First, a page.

How to Shoot a Green Screen Scene:
It is crucial to plan ahead and visualize your final scene when shooting with a green screen. Concept art and storyboards can help with this process. But your main goal is to determine what is real and what is not in your scene. This means you want to know what will physically be in the scene, and what will be added in later during post-production. If your scene is particularly complex, with layers of green screen, you’ll want to establish a clear guide to everything.
In certain cases, you may need real props on set that your actors can reference. In behind-the-scenes shots you will often see tennis balls hanging on the green screen set. These provide the actors with visual reference points. Lighting is another huge consideration. Think about lighting your character in order to match the lighting of the environment they will populate. This will make a drastic difference when it comes to the final chroma key composite, and layering everything together.
Here’s some steps in more details:
- Planning Your Green Screen Shoot –
The time to calculate the scale of your final scene and the best lenses for filming your actors. If you are planning on creating a wide-angle scene, it makes sense to film your subjects at the correct scale. This process primarily relies on knowing the field of view of the lens used to film the background element, which is often referred to as a background plate. It’s essential that you shoot both the foreground and background with the same focal length lens, or at least as close as you can guesstimate if you don’t know the lens used to film the background plate. The more notes you have from the original background shot the easier this process will be.
- Lighting a Green Screen –
There are three non-negotiable rules to lighting a green screen: The lighting must be even, soft and diffuse, the green screen must be lit separately from the subject.
When lighting your green screen background, the goal is to get the lighting as even as possible. This helps ensure that the green coloring is even, with no hot spots or shadows, which will help with the chroma key process in post-production. You will also need to light your actors and the green screen separately, preferably with the actors and the green screen background at least six feet apart. Remember to match the lighting on your actor to the scene in which they’ll appear once the green screen is composited.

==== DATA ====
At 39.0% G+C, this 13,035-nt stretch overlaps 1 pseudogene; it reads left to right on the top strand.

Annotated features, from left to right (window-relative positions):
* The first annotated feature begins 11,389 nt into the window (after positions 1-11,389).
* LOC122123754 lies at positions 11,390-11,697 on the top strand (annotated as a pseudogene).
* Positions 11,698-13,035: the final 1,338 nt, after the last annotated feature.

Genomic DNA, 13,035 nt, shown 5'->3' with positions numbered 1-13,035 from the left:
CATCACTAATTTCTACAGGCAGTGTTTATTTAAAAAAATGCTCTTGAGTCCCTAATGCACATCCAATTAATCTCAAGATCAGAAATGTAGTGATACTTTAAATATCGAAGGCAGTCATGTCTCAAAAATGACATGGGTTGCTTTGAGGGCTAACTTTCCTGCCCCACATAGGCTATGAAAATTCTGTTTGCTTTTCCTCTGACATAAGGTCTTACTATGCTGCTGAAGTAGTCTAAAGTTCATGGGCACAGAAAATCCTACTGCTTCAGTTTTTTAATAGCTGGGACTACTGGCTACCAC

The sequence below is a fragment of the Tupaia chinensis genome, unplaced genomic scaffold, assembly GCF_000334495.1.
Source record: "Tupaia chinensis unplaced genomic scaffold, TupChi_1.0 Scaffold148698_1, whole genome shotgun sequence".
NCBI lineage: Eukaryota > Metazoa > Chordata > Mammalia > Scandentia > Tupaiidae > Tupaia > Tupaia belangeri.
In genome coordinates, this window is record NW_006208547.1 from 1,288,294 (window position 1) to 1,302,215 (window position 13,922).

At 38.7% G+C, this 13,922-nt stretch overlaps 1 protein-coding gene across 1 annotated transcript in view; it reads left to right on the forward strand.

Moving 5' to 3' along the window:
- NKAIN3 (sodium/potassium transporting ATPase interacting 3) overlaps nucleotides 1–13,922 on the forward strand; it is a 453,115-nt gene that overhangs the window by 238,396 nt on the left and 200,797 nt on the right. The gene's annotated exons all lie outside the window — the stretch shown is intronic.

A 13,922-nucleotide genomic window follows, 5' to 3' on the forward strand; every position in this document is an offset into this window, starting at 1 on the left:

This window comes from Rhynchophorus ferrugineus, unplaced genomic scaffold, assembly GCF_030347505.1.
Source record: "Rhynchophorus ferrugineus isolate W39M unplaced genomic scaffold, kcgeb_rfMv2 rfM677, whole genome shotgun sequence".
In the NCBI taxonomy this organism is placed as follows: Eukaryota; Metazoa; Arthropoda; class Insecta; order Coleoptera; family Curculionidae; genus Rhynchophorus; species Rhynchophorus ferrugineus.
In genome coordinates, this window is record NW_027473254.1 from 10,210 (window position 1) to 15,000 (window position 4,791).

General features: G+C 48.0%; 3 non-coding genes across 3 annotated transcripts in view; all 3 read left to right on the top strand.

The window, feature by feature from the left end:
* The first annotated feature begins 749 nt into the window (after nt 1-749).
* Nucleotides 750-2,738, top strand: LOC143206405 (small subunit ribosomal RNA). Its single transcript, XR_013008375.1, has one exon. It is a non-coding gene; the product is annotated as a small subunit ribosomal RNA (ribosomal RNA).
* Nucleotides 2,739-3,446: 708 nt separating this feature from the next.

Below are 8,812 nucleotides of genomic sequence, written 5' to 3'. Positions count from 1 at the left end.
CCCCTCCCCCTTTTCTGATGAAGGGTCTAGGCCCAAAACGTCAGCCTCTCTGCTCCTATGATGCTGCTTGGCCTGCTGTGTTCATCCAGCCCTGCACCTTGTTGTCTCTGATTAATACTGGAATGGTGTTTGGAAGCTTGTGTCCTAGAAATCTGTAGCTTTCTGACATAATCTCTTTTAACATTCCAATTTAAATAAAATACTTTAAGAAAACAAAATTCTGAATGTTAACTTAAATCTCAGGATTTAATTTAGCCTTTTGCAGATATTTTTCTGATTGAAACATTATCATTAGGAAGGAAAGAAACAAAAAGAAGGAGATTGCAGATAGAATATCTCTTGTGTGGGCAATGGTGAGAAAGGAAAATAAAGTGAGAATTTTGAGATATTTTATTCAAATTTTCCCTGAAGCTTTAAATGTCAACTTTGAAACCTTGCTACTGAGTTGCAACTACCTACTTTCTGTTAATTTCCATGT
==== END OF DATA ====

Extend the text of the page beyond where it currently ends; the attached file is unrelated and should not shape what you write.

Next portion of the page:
- Getting a Clean Chroma Key –
Chroma key refers to the technique of compositing two images (or video clips) together based on color hues. We are using a green screen to replace what is behind our actors. You will often hear the term clean chroma key when editors are referring to green screen composting. A clean chroma key composite is the end goal.
One of the first is deciding you should use a green screen or blue screen. On today’s digital cameras, green will likely give you the cleanest key. However, if your actor has blonde hair or green clothing, you’ll likely have better results with a blue screen as green can spill into light-colored hair.
Random tips for Working with Green Screen:
Once you’ve got all the techy stuff out of the way(For the techy part you can check out our next blog on Chroma Shoots) , there are still a few helpful tips that will help you use green screens in more creative and effective ways. Here are the last several tips that are definitely worth on:
- Remember, you can go portable with your green screen.
- Use green screens for driving scenes so your actors can perform safely. (Just remember to roll down the windows.!)
- Green screens are also useful if you want to put VFX in your shot later on in post.
- Green vs. Blue? Simple. Use a blue screen when there are natural green elements (like trees, grass, and plants) in your shot.
- Green screens are great for creating the illusion that your characters are in a different place.
- Review your footage as you shoot it. Look especially for shadows being cast that may fudge up your key later on.
Chroma screens in various colors and Lights are available on rent with Paxton Equipments.